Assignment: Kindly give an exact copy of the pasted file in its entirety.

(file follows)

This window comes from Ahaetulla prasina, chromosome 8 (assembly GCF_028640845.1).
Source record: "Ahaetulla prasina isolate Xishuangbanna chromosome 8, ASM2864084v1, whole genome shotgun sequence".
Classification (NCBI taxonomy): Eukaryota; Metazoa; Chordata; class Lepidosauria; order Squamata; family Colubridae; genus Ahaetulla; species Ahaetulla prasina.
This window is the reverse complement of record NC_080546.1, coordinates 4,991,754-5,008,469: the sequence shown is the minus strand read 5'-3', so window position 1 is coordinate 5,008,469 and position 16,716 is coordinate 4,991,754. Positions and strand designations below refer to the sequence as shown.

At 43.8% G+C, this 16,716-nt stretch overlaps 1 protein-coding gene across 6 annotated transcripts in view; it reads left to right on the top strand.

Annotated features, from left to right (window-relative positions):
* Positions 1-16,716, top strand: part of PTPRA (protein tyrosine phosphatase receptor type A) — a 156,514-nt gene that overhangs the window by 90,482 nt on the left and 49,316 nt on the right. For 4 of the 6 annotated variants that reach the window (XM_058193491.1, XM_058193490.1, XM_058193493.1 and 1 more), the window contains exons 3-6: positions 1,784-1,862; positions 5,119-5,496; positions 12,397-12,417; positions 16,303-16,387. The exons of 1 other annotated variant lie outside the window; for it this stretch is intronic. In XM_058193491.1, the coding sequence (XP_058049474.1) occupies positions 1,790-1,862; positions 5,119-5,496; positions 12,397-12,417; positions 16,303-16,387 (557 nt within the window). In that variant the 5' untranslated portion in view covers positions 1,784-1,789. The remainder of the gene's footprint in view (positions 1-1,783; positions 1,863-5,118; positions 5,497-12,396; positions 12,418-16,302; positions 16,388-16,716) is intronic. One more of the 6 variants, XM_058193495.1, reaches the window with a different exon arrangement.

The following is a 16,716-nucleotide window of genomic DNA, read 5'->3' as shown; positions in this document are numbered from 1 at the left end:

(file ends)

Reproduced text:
This window comes from Ahaetulla prasina, chromosome 8 (assembly GCF_028640845.1).
Source record: "Ahaetulla prasina isolate Xishuangbanna chromosome 8, ASM2864084v1, whole genome shotgun sequence".
Classification (NCBI taxonomy): Eukaryota; Metazoa; Chordata; class Lepidosauria; order Squamata; family Colubridae; genus Ahaetulla; species Ahaetulla prasina.
This window is the reverse complement of record NC_080546.1, coordinates 4,991,754-5,008,469: the sequence shown is the minus strand read 5'-3', so window position 1 is coordinate 5,008,469 and position 16,716 is coordinate 4,991,754. Positions and strand designations below refer to the sequence as shown.

At 43.8% G+C, this 16,716-nt stretch overlaps 1 protein-coding gene across 6 annotated transcripts in view; it reads left to right on the top strand.

Annotated features, from left to right (window-relative positions):
* Positions 1-16,716, top strand: part of PTPRA (protein tyrosine phosphatase receptor type A) — a 156,514-nt gene that overhangs the window by 90,482 nt on the left and 49,316 nt on the right. For 4 of the 6 annotated variants that reach the window (XM_058193491.1, XM_058193490.1, XM_058193493.1 and 1 more), the window contains exons 3-6: positions 1,784-1,862; positions 5,119-5,496; positions 12,397-12,417; positions 16,303-16,387. The exons of 1 other annotated variant lie outside the window; for it this stretch is intronic. In XM_058193491.1, the coding sequence (XP_058049474.1) occupies positions 1,790-1,862; positions 5,119-5,496; positions 12,397-12,417; positions 16,303-16,387 (557 nt within the window). In that variant the 5' untranslated portion in view covers positions 1,784-1,789. The remainder of the gene's footprint in view (positions 1-1,783; positions 1,863-5,118; positions 5,497-12,396; positions 12,418-16,302; positions 16,388-16,716) is intronic. One more of the 6 variants, XM_058193495.1, reaches the window with a different exon arrangement.

The following is a 16,716-nucleotide window of genomic DNA, read 5'->3' as shown; positions in this document are numbered from 1 at the left end: